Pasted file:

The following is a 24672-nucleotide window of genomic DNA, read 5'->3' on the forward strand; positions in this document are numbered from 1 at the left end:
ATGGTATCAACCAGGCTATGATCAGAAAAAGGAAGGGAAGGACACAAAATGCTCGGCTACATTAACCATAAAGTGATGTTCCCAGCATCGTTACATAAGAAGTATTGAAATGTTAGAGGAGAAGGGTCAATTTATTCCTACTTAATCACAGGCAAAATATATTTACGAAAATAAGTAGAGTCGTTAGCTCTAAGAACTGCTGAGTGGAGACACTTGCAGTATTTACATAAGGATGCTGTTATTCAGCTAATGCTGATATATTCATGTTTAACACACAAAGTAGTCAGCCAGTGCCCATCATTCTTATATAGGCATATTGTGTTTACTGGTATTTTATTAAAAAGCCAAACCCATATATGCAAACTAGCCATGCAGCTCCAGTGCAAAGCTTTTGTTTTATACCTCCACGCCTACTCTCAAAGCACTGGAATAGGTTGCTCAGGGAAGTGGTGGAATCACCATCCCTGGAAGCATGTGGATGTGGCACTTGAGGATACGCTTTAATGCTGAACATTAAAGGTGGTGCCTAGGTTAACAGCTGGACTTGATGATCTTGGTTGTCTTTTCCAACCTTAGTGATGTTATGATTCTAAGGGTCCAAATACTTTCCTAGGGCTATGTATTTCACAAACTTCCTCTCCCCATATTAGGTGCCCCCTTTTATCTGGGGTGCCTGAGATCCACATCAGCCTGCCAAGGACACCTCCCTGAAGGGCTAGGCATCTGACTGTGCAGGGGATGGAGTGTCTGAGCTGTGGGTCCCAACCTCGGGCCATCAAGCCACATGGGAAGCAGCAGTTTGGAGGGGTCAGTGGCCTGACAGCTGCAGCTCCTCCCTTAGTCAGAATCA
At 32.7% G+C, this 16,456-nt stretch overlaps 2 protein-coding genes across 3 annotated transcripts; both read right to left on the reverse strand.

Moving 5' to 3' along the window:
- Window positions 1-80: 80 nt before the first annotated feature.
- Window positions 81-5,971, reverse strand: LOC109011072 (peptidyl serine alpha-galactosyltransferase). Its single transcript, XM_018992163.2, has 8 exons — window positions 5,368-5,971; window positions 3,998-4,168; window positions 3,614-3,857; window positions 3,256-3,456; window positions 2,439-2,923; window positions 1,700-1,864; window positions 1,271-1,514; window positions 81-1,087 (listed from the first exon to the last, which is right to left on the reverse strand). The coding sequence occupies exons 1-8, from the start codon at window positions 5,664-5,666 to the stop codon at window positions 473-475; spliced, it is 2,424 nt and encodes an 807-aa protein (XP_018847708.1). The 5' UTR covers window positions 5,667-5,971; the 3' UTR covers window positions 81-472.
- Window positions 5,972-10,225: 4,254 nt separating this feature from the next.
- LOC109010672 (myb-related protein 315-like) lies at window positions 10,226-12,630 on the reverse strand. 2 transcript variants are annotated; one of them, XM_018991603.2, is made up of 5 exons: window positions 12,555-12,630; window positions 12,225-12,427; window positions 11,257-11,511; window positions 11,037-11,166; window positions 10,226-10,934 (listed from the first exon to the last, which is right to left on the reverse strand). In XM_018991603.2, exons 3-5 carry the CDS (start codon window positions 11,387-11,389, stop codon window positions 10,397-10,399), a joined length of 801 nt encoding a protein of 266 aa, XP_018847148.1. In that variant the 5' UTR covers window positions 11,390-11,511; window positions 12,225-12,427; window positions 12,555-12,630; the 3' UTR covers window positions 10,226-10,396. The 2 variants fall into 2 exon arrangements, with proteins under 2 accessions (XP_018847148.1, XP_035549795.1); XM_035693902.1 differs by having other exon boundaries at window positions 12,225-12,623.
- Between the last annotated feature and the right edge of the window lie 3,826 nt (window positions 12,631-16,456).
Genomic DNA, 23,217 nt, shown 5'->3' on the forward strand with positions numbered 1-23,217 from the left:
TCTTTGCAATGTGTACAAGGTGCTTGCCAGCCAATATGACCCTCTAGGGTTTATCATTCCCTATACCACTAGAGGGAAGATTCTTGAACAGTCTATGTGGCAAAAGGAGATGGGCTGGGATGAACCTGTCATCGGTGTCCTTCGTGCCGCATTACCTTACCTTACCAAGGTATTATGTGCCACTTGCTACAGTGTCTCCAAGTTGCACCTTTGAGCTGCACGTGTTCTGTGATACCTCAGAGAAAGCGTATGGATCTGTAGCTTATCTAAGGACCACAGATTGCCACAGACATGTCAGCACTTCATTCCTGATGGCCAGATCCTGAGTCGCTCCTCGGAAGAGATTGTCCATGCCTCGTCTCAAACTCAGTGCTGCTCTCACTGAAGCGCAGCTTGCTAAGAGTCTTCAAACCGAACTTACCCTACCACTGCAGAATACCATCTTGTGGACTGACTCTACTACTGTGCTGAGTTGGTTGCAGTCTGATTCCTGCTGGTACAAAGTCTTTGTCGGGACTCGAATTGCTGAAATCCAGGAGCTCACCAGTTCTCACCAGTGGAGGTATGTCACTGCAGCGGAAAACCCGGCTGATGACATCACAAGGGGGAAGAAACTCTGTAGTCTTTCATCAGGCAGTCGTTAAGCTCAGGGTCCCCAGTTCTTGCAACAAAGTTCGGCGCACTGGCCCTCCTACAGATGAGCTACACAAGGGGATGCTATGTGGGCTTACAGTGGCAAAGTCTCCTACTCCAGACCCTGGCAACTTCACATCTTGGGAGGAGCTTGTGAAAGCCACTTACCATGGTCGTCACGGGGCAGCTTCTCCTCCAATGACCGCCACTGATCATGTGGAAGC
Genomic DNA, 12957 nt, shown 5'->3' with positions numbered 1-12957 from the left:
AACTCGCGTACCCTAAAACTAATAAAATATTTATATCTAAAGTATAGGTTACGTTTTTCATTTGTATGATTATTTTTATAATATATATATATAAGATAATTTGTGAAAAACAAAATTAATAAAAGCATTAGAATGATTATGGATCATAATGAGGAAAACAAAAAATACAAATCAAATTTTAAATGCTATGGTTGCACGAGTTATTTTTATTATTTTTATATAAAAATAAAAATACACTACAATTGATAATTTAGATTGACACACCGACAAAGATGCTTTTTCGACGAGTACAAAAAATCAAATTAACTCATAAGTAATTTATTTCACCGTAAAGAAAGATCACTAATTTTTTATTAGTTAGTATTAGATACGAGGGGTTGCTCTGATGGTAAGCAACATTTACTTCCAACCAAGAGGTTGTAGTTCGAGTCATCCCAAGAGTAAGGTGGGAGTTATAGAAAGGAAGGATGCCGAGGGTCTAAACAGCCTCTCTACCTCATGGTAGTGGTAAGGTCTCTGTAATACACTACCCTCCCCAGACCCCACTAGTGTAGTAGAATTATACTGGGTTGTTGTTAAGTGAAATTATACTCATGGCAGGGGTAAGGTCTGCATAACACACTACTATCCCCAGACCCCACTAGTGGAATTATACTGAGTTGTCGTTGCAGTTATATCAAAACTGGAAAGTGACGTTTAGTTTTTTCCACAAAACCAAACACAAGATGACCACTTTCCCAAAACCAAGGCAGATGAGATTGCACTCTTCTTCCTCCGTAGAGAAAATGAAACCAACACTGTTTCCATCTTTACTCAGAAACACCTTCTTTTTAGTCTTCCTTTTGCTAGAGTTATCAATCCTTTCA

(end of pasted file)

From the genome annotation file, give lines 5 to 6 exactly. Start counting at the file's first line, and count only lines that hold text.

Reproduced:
- Window positions 1-80: 80 nt before the first annotated feature.
- Window positions 81-5,971, reverse strand: LOC109011072 (peptidyl serine alpha-galactosyltransferase). Its single transcript, XM_018992163.2, has 8 exons — window positions 5,368-5,971; window positions 3,998-4,168; window positions 3,614-3,857; window positions 3,256-3,456; window positions 2,439-2,923; window positions 1,700-1,864; window positions 1,271-1,514; window positions 81-1,087 (listed from the first exon to the last, which is right to left on the reverse strand). The coding sequence occupies exons 1-8, from the start codon at window positions 5,664-5,666 to the stop codon at window positions 473-475; spliced, it is 2,424 nt and encodes an 807-aa protein (XP_018847708.1). The 5' UTR covers window positions 5,667-5,971; the 3' UTR covers window positions 81-472.